I checked my files on Alzheimer’s and nicotine and found that most old links are gone. But there are studies showing nicotine, cotinine, CO, CO2 and NO are all protective or preventive.

    Here’s a sample:
    “Smoking can improve memory, PREVENT BRAIN CELLS FROM DYING and…markedly reduce stress. New research on animals explains why smokers are less likely to develop Parkinson’s Disease. Rats were better at learning their way around mazes and solving new problems. Other rats with symptoms of Alzheimer’s had their memory and learning problems completely reversed,” said Dr. Edward Levin, associate professor of toxicology at Duke University, “and it even kept brain cells from dying when they were exposed to toxic chemicals that should have killed them….”In addition,” Levin said,”other people have done studies with aged rats and monkeys showing that NICOTINE REDUCES AGE-INDUCED IMPAIRMENTs.”
    SOURCE: “Study: Nicotine can help memory, save brain cells,” Knight Ridder, 11/9/98.
    Source: “Burning Questions About Nicotine,” NY Newsday, 4/5 94, But there’s more:

    “[smoking] can enhance learning, memory, cerebral blood flow, and performance of certain repetitive tasks. Dr Paul Newhouse, of the Univ of Vermont College of Medicine said researchers found significant increases in short-term recall, improvements in spatial memory and better reaction time on tests.”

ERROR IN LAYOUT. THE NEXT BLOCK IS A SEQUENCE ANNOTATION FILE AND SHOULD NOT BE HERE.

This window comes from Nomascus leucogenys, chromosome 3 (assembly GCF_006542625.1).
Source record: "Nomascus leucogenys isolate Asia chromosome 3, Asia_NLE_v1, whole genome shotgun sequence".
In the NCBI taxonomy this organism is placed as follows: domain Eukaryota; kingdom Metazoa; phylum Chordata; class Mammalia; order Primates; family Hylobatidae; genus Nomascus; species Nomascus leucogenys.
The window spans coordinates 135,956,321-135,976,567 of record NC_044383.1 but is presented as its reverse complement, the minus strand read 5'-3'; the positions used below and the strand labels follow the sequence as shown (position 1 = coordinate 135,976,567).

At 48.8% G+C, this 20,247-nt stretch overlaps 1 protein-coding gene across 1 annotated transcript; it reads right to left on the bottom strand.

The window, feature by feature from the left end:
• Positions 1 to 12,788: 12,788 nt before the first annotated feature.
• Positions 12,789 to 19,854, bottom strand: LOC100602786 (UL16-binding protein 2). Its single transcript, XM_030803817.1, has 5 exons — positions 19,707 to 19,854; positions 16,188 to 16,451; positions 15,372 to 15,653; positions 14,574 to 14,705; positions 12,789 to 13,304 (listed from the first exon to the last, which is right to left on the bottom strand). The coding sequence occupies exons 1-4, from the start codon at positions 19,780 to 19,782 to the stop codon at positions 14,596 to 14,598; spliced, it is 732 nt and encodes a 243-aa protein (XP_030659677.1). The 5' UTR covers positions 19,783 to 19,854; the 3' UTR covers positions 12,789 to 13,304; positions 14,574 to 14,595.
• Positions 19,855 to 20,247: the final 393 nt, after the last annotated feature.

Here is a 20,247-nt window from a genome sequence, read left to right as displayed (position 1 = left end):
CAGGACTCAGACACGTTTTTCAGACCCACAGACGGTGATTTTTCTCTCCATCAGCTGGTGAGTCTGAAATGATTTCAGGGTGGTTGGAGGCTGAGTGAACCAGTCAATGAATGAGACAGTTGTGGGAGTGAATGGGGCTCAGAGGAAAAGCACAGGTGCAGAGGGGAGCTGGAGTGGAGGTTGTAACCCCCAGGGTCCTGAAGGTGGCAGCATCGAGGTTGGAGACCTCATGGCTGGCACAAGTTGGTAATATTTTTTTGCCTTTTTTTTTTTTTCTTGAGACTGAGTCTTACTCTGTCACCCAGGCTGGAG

SOURCE; “Researchers Investigate…” NY Times, 1/14/97.

    cotinine v Alzheimer’s April 27, 2011

  8. Rose says:


    I’ve just come across a Harley tour de force in the comments on this article from 2014, could they be put behind the In Memoriam on your side bar?

    Study examines increase in lung cancer risk from combined radon and tobacco smoke exposure
    April 25, 2014

    “In the words of Dr. Ellen Hahn, professor in the University of Kentucky’s colleges of nursing and public health, Kentucky has the “triple crown of lung cancer” – the country’s highest rate of smoking combined with high rates of second-hand smoke exposure and high levels of radon exposure.”

    I miss him.

  9. RdM says:

    Good to see these +70 yr olds playing a free concert to a million or so people in Cuba
    Out Of Control – Havana Moon – The Rolling Stones